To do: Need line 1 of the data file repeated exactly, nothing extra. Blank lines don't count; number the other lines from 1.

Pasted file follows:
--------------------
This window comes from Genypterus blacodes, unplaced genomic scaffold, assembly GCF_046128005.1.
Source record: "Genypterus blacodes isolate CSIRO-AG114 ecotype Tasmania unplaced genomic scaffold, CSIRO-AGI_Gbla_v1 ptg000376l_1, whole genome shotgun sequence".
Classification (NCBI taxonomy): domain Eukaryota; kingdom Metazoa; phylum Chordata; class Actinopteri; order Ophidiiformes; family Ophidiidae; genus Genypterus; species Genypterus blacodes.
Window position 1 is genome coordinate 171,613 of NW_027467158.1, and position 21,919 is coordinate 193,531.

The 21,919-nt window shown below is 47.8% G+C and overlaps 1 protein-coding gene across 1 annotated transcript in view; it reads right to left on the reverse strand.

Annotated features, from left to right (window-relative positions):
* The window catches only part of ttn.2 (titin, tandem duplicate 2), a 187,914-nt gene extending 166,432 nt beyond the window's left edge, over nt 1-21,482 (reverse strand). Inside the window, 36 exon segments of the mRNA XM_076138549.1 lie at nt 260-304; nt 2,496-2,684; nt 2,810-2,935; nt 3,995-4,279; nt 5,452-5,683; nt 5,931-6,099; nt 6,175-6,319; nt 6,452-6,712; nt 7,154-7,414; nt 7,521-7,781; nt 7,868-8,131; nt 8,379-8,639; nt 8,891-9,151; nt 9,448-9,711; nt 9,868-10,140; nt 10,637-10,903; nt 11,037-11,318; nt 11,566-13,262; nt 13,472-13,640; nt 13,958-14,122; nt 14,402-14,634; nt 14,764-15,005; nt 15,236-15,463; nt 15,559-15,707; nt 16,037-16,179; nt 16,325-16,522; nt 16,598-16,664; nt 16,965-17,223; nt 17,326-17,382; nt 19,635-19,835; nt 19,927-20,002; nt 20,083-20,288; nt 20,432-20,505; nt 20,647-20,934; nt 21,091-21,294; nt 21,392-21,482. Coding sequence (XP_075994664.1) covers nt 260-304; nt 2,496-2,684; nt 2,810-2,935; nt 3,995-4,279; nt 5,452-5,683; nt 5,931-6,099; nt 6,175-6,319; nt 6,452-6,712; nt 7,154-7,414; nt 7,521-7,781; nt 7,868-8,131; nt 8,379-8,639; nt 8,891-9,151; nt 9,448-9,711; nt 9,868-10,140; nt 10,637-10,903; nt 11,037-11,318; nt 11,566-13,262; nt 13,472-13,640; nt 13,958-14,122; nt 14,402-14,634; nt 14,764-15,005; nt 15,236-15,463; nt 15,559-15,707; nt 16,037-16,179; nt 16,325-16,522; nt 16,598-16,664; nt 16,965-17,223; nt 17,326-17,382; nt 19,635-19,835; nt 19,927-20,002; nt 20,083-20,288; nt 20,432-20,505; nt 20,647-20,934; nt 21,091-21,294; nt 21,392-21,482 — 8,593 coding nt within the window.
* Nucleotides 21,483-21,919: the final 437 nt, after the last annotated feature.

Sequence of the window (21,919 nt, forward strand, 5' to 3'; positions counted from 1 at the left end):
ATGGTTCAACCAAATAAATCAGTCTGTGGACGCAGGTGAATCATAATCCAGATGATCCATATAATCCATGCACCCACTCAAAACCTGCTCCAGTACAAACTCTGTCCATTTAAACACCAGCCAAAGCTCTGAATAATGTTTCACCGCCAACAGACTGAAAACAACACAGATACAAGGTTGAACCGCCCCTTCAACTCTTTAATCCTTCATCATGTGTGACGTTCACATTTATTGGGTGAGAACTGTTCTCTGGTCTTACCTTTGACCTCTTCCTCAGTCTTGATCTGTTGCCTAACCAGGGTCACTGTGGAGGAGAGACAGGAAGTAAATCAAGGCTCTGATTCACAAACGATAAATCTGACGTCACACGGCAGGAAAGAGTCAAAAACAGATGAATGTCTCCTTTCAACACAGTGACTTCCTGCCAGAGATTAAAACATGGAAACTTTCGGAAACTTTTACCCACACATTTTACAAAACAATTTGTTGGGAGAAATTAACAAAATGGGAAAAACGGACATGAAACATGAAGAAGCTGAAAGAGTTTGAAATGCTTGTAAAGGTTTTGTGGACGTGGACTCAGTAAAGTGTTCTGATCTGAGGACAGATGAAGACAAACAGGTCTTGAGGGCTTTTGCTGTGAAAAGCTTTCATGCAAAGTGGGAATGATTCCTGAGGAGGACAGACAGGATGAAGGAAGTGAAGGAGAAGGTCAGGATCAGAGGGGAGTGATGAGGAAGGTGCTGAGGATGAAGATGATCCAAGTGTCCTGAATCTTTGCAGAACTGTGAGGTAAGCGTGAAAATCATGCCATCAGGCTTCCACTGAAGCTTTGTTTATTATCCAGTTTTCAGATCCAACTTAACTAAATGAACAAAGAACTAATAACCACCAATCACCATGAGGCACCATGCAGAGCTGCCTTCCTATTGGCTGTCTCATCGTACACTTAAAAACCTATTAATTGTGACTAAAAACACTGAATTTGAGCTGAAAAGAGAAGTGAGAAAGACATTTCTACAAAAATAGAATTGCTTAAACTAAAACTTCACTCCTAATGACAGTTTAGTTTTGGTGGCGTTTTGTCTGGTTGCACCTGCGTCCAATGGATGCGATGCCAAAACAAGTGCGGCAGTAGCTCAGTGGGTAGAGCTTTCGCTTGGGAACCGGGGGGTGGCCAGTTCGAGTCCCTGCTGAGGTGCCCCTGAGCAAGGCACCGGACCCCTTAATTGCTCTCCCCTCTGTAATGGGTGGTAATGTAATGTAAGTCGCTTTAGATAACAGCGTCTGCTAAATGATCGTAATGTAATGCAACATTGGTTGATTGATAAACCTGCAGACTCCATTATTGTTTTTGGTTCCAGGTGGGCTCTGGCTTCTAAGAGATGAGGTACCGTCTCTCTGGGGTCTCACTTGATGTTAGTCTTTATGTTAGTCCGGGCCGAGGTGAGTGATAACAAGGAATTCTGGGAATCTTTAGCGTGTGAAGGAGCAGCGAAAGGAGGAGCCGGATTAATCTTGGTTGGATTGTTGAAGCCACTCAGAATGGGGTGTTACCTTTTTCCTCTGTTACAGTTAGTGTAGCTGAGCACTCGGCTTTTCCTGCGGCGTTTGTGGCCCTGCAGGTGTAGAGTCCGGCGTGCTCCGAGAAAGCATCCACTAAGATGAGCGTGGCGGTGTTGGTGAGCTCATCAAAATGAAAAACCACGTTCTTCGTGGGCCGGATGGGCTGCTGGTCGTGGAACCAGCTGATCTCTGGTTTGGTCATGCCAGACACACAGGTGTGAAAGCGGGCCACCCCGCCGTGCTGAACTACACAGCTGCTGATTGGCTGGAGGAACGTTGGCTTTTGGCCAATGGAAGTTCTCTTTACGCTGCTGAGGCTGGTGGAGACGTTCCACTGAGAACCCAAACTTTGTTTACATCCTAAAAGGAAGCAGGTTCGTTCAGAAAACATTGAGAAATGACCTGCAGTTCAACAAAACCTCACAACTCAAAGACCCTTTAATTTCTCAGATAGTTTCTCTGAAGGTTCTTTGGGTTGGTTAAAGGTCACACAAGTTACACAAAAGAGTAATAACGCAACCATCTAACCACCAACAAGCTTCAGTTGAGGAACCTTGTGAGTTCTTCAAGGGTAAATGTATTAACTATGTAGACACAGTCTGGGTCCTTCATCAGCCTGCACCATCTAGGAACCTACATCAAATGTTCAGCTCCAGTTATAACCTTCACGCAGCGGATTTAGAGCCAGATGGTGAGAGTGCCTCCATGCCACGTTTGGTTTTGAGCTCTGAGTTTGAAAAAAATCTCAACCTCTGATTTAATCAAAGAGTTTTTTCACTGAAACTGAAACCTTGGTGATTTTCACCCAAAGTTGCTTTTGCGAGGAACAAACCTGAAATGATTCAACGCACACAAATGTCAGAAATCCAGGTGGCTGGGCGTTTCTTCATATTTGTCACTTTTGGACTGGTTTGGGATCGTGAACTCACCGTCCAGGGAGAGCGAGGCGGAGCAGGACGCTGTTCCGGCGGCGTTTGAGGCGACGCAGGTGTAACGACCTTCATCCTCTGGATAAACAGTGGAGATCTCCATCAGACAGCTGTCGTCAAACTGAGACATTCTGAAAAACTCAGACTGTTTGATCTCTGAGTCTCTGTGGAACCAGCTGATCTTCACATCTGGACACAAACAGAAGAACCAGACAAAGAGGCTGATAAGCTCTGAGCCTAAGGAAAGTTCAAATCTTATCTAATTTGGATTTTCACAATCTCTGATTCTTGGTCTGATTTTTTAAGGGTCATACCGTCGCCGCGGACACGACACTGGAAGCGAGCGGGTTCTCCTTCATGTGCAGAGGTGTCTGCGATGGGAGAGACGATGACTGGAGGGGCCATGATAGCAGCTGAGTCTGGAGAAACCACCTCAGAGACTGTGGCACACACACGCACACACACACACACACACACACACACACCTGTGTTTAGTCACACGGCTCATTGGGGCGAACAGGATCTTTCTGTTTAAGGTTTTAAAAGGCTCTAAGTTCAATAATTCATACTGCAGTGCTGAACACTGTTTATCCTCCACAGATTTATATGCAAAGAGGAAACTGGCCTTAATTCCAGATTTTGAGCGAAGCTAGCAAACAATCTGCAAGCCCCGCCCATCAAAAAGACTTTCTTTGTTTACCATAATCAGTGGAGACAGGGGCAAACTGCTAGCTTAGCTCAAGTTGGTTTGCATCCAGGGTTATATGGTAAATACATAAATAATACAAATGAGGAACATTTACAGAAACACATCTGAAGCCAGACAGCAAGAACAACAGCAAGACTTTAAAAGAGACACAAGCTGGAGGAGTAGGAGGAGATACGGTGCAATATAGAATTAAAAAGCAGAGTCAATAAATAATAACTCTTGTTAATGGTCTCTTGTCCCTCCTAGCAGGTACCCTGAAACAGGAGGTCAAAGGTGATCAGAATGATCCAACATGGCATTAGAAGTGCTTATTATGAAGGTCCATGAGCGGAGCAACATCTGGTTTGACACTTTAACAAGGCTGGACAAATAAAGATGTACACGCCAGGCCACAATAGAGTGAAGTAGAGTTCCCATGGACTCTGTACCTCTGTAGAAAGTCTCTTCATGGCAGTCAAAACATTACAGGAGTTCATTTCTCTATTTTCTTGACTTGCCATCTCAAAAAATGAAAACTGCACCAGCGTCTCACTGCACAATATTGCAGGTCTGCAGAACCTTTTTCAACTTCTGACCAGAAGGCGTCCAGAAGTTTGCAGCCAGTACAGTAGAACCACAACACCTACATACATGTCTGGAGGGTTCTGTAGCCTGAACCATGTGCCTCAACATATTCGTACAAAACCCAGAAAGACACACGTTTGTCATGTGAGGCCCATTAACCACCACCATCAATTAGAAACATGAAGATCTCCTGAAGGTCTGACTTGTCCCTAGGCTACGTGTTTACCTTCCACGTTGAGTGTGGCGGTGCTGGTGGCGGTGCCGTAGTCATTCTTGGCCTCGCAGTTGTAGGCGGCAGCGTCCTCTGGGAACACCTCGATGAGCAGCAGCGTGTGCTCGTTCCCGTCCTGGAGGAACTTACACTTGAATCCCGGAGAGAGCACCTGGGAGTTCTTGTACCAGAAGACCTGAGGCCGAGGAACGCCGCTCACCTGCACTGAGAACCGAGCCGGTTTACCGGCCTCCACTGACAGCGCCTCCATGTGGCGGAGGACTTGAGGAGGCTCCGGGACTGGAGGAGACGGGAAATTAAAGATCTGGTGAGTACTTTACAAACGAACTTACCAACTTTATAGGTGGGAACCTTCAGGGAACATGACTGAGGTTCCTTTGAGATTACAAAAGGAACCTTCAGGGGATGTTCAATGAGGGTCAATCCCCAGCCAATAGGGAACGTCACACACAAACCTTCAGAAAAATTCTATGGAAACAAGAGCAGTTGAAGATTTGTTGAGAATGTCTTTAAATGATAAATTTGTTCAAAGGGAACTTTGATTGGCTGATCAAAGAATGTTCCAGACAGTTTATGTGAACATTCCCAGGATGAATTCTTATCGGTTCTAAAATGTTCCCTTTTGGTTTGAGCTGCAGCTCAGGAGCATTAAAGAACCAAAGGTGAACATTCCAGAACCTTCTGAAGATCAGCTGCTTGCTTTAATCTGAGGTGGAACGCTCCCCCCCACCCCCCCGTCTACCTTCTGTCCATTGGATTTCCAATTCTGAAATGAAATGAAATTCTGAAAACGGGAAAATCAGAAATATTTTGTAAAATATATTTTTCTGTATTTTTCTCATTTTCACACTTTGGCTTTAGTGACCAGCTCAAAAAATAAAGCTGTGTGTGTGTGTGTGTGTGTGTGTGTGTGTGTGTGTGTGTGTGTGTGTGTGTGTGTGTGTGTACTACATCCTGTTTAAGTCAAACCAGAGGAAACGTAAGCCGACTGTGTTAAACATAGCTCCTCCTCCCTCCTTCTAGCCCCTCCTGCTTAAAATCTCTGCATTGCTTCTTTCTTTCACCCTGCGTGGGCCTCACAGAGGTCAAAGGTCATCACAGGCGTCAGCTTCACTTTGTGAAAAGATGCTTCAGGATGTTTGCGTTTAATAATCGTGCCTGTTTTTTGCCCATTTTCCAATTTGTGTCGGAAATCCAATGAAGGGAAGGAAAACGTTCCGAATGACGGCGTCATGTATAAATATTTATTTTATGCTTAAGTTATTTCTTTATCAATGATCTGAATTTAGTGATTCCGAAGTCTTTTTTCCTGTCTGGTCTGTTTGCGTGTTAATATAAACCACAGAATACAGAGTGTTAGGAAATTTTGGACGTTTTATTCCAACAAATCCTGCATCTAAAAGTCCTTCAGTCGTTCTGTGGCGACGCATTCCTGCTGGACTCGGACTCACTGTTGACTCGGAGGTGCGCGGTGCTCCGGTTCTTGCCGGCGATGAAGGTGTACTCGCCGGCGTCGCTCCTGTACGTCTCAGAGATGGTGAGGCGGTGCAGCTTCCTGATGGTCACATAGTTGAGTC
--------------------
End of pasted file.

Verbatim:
This window comes from Genypterus blacodes, unplaced genomic scaffold, assembly GCF_046128005.1.